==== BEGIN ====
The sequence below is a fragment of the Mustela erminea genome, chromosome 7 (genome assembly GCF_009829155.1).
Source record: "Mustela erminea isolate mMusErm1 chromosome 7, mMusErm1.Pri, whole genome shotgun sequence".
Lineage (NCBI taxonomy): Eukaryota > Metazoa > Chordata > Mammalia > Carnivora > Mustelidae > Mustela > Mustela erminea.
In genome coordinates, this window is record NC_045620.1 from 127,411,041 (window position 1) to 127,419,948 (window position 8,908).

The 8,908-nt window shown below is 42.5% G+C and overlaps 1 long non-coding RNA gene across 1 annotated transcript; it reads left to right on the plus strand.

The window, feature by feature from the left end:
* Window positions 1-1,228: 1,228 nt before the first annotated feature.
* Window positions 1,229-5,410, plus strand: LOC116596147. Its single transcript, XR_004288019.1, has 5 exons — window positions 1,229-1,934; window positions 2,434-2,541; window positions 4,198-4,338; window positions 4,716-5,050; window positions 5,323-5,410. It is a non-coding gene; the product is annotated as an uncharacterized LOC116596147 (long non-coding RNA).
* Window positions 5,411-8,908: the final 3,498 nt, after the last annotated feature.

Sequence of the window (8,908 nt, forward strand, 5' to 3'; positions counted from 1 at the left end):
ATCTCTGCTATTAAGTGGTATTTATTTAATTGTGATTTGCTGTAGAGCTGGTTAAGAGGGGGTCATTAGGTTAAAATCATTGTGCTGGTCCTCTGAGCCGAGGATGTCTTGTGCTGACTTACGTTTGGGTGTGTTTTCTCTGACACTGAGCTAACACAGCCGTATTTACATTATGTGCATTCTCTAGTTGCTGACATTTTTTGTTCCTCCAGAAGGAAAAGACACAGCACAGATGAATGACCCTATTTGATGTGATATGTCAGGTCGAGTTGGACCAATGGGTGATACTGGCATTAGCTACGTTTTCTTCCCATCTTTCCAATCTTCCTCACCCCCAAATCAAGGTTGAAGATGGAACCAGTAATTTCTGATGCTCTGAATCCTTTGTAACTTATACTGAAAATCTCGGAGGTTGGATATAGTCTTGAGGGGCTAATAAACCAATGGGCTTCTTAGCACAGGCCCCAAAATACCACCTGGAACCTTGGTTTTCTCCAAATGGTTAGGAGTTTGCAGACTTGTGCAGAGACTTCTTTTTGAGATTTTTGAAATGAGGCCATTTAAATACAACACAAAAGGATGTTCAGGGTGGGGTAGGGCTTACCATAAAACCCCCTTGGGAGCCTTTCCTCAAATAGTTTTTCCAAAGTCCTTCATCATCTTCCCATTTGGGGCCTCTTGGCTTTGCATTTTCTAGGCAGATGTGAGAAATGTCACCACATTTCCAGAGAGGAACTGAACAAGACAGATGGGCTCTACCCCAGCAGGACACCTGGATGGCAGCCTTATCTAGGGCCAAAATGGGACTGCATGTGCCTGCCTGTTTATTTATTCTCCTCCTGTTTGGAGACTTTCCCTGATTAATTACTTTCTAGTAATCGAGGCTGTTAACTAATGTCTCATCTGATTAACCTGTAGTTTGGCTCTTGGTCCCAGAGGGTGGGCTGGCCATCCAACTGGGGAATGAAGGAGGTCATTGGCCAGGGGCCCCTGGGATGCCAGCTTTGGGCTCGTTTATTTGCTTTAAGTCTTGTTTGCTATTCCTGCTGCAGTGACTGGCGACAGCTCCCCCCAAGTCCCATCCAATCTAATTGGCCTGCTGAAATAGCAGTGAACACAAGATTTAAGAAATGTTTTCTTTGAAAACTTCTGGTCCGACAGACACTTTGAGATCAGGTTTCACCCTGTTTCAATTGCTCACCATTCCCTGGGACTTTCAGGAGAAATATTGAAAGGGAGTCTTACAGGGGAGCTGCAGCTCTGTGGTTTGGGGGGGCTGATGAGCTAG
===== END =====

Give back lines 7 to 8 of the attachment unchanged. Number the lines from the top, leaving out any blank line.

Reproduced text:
* Window positions 1-1,228: 1,228 nt before the first annotated feature.
* Window positions 1,229-5,410, plus strand: LOC116596147. Its single transcript, XR_004288019.1, has 5 exons — window positions 1,229-1,934; window positions 2,434-2,541; window positions 4,198-4,338; window positions 4,716-5,050; window positions 5,323-5,410. It is a non-coding gene; the product is annotated as an uncharacterized LOC116596147 (long non-coding RNA).